By EmmaLee Italia | Contributing Editor
The kitchen table is more than just a piece of furniture – it’s a hub. This is what ours looks like:
Homework papers accompany pencils and eraser crumbs, a phone charger, notepads with grocery and to-do lists, a book I’ve been reading in five-minute spurts, scented candles, cork trivet, hand sanitizer, someone’s watch, paper napkins, a rubber bracelet from summer camp (it’s September, mind you), hair ties from out-the-door-for-school touchups, yellow legal pads and a bottle of vitamins.
But several nights a week, all of that is shoved to one side so our family can accompany four chairs and some plate space, jockey for elbow room and pass the salt.
Dinners together weren’t a question during my childhood – they just were. Whether leftovers or a freshly prepared new meal, my mother and father, brother and I occupied the same chairs each night, barring illness, said Grace and tucked in. Along about high school I had more evening commitments, and dinnertimes weren’t as consistent. But for the most part, at 6 p.m. you knew where you were expected to be.
With evolving job descriptions and schedules competing for our every minute nowadays, the idea of family mealtime can be daunting, if not nearly impossible. The physical and social benefits, however, make a credible case for trying to make regular family meals a priority.
“Research shows that family meals promote healthier eating – more fruits, vegetables and fiber; less fried food; and often fewer calories,” says registered dietitian, nutritionist and Academy of Nutrition and Dietetics spokesperson Angela Ginn, in an article for ScienceDaily.com in February 2014. “And family meals do much more than put healthy food on the table,” she continued. “Beyond preparing the meal itself, we sometimes forget that mealtimes offer time to talk, listen and build family relationships. And it’s a chance for parents to be good role models for healthful eating.”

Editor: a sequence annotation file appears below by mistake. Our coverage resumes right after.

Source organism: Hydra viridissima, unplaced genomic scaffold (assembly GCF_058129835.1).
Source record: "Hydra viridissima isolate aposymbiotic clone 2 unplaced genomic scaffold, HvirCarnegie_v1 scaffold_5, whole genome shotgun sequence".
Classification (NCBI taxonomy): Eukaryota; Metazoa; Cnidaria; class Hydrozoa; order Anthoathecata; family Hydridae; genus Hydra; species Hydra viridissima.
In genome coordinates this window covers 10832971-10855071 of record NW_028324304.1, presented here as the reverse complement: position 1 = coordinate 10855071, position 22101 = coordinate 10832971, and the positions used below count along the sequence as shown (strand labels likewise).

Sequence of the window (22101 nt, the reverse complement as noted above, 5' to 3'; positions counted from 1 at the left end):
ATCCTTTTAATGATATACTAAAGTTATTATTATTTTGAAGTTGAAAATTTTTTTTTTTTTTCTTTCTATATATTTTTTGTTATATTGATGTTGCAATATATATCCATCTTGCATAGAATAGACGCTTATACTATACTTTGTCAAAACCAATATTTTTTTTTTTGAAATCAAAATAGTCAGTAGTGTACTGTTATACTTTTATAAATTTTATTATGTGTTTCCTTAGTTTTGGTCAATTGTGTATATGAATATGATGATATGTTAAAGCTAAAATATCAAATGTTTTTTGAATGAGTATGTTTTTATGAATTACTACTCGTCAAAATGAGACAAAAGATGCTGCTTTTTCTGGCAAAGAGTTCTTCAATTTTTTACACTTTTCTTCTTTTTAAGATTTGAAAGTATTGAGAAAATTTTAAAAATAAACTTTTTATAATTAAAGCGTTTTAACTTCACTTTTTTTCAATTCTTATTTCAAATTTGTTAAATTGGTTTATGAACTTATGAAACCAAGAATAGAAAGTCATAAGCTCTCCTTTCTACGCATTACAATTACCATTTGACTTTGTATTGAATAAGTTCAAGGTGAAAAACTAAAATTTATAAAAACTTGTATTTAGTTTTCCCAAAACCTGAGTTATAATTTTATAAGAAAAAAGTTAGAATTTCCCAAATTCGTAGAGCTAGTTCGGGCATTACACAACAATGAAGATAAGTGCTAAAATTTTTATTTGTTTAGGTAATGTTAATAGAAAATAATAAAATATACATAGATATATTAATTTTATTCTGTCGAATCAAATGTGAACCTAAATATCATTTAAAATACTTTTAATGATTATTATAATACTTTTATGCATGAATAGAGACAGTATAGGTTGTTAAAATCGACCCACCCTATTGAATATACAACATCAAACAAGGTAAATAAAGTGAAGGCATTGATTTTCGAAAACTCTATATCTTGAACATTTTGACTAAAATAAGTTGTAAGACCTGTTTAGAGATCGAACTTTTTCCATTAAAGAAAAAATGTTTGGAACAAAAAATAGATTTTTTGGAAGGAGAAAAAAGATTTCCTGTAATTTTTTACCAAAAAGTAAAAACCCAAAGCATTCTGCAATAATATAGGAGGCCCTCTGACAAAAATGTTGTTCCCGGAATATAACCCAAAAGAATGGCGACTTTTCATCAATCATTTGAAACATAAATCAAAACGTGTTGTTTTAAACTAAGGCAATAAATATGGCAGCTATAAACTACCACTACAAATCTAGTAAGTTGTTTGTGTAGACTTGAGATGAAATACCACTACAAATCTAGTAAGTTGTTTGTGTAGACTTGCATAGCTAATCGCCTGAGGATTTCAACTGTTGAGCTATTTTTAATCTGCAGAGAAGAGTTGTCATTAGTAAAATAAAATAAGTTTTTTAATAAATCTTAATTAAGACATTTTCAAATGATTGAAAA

The side effects of that unique family time were revealed in a Washington Post article by family therapist Anne Fishel in January 2015. Boosted vocabulary, higher academic achievement, lower rates of both obesity and high risk teen behaviors were observed in families that had regular meals together – that is, if the TV remained off simultaneously.
“In one study of more than 5,000 Minnesota teens, researchers concluded that regular family dinners were associated with lower rates of depression and suicidal thoughts,” Fishel wrote. “In a very recent study, kids who had been victims of cyberbullying bounced back more readily if they had regular family dinners.”
Positive behaviors, meanwhile, were shown to increase. “In a New Zealand study, an higher frequency of family meals was strongly associated with positive moods in adolescents,” the article continued. “Other researchers have shown that teens who dine regularly with their families also have a more positive view of the future.”
For some reason it seems easier to debrief at a family table over something delicious. Barriers come down, and conversation flows more easily at mealtimes than an off-the-bus inquiry, “how was school?” I can almost see the tensions of the day subside as our meal progresses, dialogue lubricated by a touch of extra virgin olive oil.
Sunday meals held a place of honor in both my and John’s homes when we were children. Grandparents hosted or were invited, often the special dinnerware would come out, and dessert and a card game would cap the evening. Our Sunday meal with John’s parents, whether at our home or theirs, continues to be our touchstone. I hope it provides lasting memories for our children, when they begin families of their own, that they will want to continue for the next generation.
We may have to ask ourselves whether too many activities have limited our ability to gather and touch base. And can our families reassess priorities, carving out space for at least one meal together at the same table?